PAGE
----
Margrethe Vestager, the European commissioner who oversees competition, will announce formal antitrust charges against Amazon on Tuesday over how it uses data about the merchants on its platform, according to two people with knowledge of the announcement.

The case focuses on the online retailer’s dual role, both as a marketplace for third-party vendors and also as a competitor which sells its own goods, these people said. 

The charge sheet, which is part of a probe that started nearly two years ago, fleshes out concerns that Amazon may be abusing its role by using the data it gathers on merchants to compete against them.

Amazon declined to comment. In the past the company has played down antitrust concerns, noting that many retailers have their own private label offerings, and that online sales represent only a small sliver of the overall retail sector.

Independent merchants are free to use some or all of Amazon’s services and can expand their reach and start selling online with limited initial investment, the company has noted.

The European Commission did not immediately reply to a request for comment.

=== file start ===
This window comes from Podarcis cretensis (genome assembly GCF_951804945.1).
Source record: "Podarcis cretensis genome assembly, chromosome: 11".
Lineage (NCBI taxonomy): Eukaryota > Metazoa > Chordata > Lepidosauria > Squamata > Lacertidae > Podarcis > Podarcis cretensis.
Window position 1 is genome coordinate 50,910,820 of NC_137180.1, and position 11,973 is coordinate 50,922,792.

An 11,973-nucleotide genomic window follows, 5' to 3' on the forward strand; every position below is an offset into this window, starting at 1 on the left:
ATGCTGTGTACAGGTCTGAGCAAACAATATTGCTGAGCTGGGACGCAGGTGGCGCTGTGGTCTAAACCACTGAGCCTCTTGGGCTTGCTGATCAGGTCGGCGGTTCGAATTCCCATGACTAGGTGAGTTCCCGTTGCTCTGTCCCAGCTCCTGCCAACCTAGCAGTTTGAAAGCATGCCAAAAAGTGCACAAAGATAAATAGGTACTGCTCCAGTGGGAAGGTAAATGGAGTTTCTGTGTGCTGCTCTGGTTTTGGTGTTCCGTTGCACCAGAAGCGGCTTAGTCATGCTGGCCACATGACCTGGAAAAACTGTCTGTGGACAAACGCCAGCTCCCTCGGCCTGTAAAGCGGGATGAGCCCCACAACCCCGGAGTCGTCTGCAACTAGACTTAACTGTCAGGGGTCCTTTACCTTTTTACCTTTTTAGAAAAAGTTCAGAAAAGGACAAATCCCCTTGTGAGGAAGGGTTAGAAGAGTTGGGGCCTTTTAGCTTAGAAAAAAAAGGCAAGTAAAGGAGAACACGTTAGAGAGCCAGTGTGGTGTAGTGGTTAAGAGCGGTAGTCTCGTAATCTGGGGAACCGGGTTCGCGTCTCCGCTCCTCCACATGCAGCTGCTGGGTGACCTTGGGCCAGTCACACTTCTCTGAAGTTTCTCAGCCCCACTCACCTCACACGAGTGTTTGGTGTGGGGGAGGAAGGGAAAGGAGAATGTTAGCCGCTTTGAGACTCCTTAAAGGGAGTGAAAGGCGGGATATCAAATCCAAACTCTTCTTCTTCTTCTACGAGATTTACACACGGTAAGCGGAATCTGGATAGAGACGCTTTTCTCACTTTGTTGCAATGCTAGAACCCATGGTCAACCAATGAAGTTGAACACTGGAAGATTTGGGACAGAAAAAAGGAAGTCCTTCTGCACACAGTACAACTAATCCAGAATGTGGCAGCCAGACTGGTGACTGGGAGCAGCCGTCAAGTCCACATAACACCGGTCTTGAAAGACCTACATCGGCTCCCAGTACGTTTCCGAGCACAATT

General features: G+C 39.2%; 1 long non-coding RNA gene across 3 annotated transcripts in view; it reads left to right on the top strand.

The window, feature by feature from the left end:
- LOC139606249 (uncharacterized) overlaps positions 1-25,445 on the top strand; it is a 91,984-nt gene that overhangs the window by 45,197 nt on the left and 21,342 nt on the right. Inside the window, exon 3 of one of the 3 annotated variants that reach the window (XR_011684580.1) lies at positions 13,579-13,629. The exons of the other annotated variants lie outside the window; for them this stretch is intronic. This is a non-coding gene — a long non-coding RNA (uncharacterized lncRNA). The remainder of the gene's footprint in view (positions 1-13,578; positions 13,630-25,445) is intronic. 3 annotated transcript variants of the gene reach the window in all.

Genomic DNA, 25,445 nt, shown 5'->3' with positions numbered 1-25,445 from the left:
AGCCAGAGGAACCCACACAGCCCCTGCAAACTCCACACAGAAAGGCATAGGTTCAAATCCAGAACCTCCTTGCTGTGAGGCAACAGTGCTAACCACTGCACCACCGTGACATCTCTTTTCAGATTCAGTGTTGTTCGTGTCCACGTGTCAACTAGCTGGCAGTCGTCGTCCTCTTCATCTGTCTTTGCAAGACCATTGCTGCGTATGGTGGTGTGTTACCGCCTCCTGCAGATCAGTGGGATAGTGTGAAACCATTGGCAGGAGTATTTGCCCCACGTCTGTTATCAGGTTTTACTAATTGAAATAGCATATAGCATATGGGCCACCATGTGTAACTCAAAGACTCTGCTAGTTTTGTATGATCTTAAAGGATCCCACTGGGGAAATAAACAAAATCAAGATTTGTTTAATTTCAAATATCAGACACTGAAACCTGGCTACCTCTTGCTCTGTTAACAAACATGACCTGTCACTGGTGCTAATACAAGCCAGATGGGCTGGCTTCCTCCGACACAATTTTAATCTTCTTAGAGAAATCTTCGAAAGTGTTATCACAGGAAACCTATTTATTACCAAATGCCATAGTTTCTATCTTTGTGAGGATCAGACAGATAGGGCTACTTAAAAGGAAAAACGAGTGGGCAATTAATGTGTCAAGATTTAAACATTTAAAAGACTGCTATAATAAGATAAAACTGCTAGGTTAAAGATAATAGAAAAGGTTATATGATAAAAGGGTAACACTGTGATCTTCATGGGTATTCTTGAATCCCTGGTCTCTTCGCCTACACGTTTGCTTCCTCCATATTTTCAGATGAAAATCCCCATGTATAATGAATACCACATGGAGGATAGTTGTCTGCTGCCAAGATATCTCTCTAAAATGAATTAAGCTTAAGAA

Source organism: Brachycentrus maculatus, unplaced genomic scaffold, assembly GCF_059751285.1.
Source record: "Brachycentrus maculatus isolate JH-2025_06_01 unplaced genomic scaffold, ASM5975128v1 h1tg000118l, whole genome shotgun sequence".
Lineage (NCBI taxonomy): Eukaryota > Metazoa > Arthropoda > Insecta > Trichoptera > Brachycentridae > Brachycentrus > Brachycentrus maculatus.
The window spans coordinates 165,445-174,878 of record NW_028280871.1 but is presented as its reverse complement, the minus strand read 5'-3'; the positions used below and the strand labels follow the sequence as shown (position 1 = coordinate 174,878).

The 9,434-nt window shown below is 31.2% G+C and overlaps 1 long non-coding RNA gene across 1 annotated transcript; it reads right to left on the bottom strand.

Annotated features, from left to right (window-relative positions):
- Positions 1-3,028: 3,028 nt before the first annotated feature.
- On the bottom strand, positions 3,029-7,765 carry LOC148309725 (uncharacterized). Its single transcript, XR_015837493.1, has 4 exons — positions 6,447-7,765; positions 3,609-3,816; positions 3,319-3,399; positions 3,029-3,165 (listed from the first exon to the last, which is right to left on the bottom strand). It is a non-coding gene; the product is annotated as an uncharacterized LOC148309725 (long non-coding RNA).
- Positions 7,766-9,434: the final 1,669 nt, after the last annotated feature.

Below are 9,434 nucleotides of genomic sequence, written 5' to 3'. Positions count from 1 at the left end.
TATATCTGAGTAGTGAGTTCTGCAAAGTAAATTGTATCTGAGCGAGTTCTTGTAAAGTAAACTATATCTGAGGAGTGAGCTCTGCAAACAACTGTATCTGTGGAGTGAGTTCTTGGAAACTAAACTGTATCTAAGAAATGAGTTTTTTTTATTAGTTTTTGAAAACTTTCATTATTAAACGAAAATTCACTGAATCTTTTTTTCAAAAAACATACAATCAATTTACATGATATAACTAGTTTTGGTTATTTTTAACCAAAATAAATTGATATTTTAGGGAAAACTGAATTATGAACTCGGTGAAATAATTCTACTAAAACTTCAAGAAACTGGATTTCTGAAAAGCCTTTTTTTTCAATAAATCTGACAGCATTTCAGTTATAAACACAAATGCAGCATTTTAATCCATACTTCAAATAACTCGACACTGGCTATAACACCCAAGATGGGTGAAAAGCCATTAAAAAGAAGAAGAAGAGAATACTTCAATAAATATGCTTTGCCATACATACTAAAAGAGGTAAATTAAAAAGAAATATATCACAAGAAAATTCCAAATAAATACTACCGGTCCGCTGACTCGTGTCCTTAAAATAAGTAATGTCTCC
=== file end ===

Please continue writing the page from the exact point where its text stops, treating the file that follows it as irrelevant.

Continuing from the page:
Amazon’s business practices have been under scrutiny elsewhere in the EU and in the US. In 2018 the German antitrust watchdog launched a probe into its dual role as both marketplace for seller and seller of its own brands, looking into whether it used its market power to set illegal contract terms. 

In the US Amazon is part of a group of companies under scrutiny by the House Judiciary Committee. The Justice Department and the Federal Trade Commission have also launched antitrust probes against Amazon.

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The formal charges against Amazon will reinforce Ms Vestager’s reputation as a tough enforcer with an emphasis on tackling market rigging, consumer abuse and tax dodging. The Dane, who is serving her second term as competition commissioner, has led big battles against some of the biggest names in tech.

Under her mandate, the EU has fined Google more than €8bn in three separate antitrust cases while Apple has been ordered to pay €13bn in back taxes to the Irish government. Both companies have appealed.

Via Financial Times